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4 Crazy Forgotten Side Stories From World War II

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A Fake Diplomat Gave Out Very Real Papers To Refugees

We’ve told you about diplomats like Chiune Sugihara, who gave life-saving visas to Jews despite explicit instructions not to. But to perform heroic acts of diplomacy, you would have to be, well, a diplomat, right? Not exactly.

Giorgio Perlasca was a staunch Italian fascist until Mussolini passed anti-Semitic racial laws and aligned himself with Hitler, because there’s fascism and then there’s, like, fascism, you know? Perlasca, disillusioned by the treatment of his Jewish friends, spent the war acquiring supplies for Italy’s eastern front, and in 1943 he was working in Budapest when Italy surrendered and broke with the Axis. While many of his colleagues chose to return to the sad little puppet state Hitler gave Mussolini, Perlasca swore fealty to the Italian throne, prompting Nazi-aligned Hungary to throw him in jail.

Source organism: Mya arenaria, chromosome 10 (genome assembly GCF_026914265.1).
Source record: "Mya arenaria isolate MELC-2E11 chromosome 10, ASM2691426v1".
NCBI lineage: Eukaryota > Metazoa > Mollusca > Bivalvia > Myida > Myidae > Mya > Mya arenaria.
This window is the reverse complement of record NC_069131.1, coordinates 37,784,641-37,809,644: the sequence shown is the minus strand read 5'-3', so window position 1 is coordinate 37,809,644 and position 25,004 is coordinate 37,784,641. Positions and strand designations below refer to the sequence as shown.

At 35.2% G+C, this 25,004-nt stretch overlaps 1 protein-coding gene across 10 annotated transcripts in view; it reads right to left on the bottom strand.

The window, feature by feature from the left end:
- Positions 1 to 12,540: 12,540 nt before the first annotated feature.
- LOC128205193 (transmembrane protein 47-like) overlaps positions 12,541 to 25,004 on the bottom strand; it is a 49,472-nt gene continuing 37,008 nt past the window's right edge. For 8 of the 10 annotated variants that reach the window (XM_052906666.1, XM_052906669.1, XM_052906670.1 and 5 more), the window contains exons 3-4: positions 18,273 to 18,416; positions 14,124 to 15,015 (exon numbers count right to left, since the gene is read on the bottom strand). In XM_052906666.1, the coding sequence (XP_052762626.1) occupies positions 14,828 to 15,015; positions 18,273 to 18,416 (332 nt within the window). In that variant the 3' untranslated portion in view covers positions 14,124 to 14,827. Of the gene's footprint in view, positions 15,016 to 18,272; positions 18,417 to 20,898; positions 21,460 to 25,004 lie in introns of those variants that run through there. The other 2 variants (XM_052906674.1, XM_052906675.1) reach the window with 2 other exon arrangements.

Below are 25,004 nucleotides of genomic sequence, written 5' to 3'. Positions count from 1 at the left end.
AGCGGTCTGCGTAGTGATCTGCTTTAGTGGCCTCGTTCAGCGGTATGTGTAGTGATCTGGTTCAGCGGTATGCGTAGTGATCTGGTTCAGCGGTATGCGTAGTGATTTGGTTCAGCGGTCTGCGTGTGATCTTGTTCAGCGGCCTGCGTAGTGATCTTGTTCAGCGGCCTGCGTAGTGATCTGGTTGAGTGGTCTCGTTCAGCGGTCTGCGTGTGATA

His prison was a relatively cushy castle reserved for VIPs, but after a few months, he got his hands on a medical travel pass and applied for asylum at the Spanish Embassy. Spain was also fascist, as was the style at the time, but had kept out of the war and was begrudgingly accepting Jewish refugees based on the Allied policy of pointing at Hitler’s mounting military defeats and asking what landmarks visitors to Madrid should check out. 

Perlasca had fought for the fascists in the Spanish Civil War, so the embassy welcomed him with open arms. Rather than sit around, Perlasca assumed a fake identity and began working with Spanish diplomat Angel Sanz Briz to give Hungarian Jews certificates of protection. These papers guaranteed their holders access to Spanish safe houses until they could be smuggled out of the country, and Briz himself saved about 5,000 Jews.